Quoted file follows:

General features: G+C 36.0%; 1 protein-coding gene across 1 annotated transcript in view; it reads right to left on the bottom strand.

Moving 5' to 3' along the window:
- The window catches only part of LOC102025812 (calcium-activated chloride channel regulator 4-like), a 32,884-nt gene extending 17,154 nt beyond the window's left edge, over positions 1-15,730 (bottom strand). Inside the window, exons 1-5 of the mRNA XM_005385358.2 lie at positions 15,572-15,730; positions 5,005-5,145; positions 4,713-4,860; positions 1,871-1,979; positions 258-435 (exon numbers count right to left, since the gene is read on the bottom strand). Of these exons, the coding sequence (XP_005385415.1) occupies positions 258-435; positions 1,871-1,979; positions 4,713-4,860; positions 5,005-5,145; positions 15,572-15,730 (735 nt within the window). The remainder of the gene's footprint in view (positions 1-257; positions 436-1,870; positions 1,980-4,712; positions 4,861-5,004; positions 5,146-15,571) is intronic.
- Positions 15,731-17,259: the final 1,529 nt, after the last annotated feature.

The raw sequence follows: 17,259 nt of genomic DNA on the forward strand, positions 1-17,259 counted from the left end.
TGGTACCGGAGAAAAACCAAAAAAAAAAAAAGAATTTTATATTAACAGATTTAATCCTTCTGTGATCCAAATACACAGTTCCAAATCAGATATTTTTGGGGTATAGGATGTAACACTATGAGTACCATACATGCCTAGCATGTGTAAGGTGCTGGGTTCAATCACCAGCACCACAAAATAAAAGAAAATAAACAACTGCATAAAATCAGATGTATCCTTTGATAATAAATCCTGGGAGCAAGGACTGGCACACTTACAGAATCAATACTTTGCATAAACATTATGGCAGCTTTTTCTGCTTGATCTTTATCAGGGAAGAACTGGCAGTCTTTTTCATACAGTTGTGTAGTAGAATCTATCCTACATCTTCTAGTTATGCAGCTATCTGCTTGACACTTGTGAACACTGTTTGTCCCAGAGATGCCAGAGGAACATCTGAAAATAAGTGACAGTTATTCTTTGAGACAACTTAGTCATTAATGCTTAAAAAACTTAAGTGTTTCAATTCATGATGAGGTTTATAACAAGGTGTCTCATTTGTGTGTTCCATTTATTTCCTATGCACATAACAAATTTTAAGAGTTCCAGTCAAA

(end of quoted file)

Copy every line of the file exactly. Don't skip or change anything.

General features: G+C 36.0%; 1 protein-coding gene across 1 annotated transcript in view; it reads right to left on the bottom strand.

Moving 5' to 3' along the window:
- The window catches only part of LOC102025812 (calcium-activated chloride channel regulator 4-like), a 32,884-nt gene extending 17,154 nt beyond the window's left edge, over positions 1-15,730 (bottom strand). Inside the window, exons 1-5 of the mRNA XM_005385358.2 lie at positions 15,572-15,730; positions 5,005-5,145; positions 4,713-4,860; positions 1,871-1,979; positions 258-435 (exon numbers count right to left, since the gene is read on the bottom strand). Of these exons, the coding sequence (XP_005385415.1) occupies positions 258-435; positions 1,871-1,979; positions 4,713-4,860; positions 5,005-5,145; positions 15,572-15,730 (735 nt within the window). The remainder of the gene's footprint in view (positions 1-257; positions 436-1,870; positions 1,980-4,712; positions 4,861-5,004; positions 5,146-15,571) is intronic.
- Positions 15,731-17,259: the final 1,529 nt, after the last annotated feature.

The raw sequence follows: 17,259 nt of genomic DNA on the forward strand, positions 1-17,259 counted from the left end.
TGGTACCGGAGAAAAACCAAAAAAAAAAAAAGAATTTTATATTAACAGATTTAATCCTTCTGTGATCCAAATACACAGTTCCAAATCAGATATTTTTGGGGTATAGGATGTAACACTATGAGTACCATACATGCCTAGCATGTGTAAGGTGCTGGGTTCAATCACCAGCACCACAAAATAAAAGAAAATAAACAACTGCATAAAATCAGATGTATCCTTTGATAATAAATCCTGGGAGCAAGGACTGGCACACTTACAGAATCAATACTTTGCATAAACATTATGGCAGCTTTTTCTGCTTGATCTTTATCAGGGAAGAACTGGCAGTCTTTTTCATACAGTTGTGTAGTAGAATCTATCCTACATCTTCTAGTTATGCAGCTATCTGCTTGACACTTGTGAACACTGTTTGTCCCAGAGATGCCAGAGGAACATCTGAAAATAAGTGACAGTTATTCTTTGAGACAACTTAGTCATTAATGCTTAAAAAACTTAAGTGTTTCAATTCATGATGAGGTTTATAACAAGGTGTCTCATTTGTGTGTTCCATTTATTTCCTATGCACATAACAAATTTTAAGAGTTCCAGTCAAA